Independent Riding Helmet Test Indicates Major Differences in Levels of Protection
Folksam, a Swedish insurance company, conducted an independent test of 15 riding helmets available on the Swedish market and found major differences in the levels of protection from each. Take a closer look at its test here.
It’s common knowledge that wearing an ASTM/SEI certified horseback riding helmet can significantly reduce one’s risk of head injury due to a fall from the saddle (as well as other various accidents around the barn such as getting kicked in the head while handling a horse). “ASTM/SEI” refers to the American Society for Testing and Materials and the Safety Equipment Institute: the SEI performs tests on riding helmets seeking ASTM certification to ensure they are up to standards. Helmets without the ASTM/SEI certification have no proven protection for the wearer.
That said, however, safety standards are constantly changing with further research and increased knowledge of impact, and a recent independent test conducted by Swedish insurance company Folksam indicated that there may still be room for improvement in helmet testing to ensure that certified helmets are providing every possible protection to the equestrian.
Folksam selected 15 riding helmets currently available on the Swedish market for youth and adult equestrians, ranging in both popularity and price. All 15 helmets held the CE standard — the European safety standard and rough equivalent to ASTM/SEI — meaning that they had already passed the mandated tests to each the certification. These standards test for even distribution of shock to limit trauma to the skull when dropped perpendicularly from a height at a variety of angles, plus piercing tests, strap tests and visor tests.
Most impacts, however, involve an oblique impact with rotation whether from falls or kicks. Folksam tested these types of impacts through three tests along the X-, Y- and Z-axes. Computer simulations evaluated injury risk based on readings.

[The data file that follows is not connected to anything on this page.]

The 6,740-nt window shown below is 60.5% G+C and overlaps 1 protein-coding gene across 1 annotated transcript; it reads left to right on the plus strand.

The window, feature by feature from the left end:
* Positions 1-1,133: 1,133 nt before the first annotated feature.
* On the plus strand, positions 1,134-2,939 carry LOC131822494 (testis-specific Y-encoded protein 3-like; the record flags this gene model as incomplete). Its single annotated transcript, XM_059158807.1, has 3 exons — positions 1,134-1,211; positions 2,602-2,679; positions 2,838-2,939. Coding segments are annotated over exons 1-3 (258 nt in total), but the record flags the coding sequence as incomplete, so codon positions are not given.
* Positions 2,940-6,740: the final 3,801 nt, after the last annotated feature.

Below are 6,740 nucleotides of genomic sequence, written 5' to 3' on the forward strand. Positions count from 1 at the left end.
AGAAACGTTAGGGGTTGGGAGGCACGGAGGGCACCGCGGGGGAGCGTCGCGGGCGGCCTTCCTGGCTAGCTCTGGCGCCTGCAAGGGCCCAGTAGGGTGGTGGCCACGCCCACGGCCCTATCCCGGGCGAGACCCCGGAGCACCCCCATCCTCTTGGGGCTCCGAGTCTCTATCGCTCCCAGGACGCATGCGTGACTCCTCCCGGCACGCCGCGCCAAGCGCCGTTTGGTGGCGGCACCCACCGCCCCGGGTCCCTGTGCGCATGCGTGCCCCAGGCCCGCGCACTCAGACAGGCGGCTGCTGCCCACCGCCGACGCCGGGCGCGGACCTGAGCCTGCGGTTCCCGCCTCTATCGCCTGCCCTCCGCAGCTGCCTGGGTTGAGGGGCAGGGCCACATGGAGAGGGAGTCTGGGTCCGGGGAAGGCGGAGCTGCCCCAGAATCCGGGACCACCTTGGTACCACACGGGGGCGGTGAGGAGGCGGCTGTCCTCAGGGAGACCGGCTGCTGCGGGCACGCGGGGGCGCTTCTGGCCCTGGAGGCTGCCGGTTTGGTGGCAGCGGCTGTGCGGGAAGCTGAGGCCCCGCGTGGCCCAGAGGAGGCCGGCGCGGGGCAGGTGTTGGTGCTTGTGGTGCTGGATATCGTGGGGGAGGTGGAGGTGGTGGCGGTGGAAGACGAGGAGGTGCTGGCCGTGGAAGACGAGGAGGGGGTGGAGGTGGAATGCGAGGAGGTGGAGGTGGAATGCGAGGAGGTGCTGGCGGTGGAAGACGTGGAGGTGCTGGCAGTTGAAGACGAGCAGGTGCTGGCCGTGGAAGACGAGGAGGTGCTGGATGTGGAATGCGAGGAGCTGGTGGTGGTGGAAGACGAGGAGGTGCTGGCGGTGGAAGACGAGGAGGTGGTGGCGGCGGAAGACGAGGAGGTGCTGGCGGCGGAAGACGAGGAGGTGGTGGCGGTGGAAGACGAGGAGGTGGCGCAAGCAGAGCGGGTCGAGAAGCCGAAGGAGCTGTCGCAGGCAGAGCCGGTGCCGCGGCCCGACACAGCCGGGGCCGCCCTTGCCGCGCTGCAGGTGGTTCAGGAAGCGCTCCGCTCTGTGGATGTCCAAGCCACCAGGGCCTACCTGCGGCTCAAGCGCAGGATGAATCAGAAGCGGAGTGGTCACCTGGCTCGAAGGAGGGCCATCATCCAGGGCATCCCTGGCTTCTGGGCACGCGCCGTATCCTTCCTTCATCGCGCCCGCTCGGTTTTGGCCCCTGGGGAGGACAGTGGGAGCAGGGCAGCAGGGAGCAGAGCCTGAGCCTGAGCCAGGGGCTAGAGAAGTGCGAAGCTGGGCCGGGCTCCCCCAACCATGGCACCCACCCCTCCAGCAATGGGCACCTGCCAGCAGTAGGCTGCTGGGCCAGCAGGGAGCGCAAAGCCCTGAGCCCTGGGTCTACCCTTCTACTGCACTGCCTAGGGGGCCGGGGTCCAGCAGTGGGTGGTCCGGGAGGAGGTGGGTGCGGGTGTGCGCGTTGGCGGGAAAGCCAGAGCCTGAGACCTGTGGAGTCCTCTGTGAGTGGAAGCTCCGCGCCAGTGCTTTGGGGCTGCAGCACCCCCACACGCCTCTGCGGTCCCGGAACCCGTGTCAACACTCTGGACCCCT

Key takeaways from the test:
- “In seven helmets a linear acceleration lower than 200 g were showed, which corresponds to a low risk of skull fracture.”
- “The simulations indicated that the strain in the grey matter of the brain during oblique impacts varied between helmets from 16% to 51%, where 26% corresponds to 50% risk for a concussion.”
- “The two helmets equipped with Multi-directional Impact Protection System (MIPS) performed in general better than the others. However, all helmets need to reduce rotational acceleration more effectively. A helmet that meets the current standards does not necessarily prevent concussion.”
5. The helmet is awarded “Best in test”. This means that the helmet complies with all legal regulations and is 30% better than the average helmet in the test and protects well.
4. The helmets are awarded “Good choice”. This means that the helmet complied with all legal regulations and performs better than the average helmets in the test and protects well.
3. Complies with legal regulations and has an average test compared to all helmets in the test.
2. A lower test score compared to other helmets in test but complies with legal regulations.
1. A lower test score compared to other helmets in the test and poor results in all tests, but complies with legal regulations.
In summary, current European standards do not test for a helmet’s capacity to reduce rotational acceleration. Helmets have certainly come a long way in preventing life-threatening injuries, but this test suggests that further research and improvement is necessary to reduce the risk of brain injuries that result in long-term consequences.
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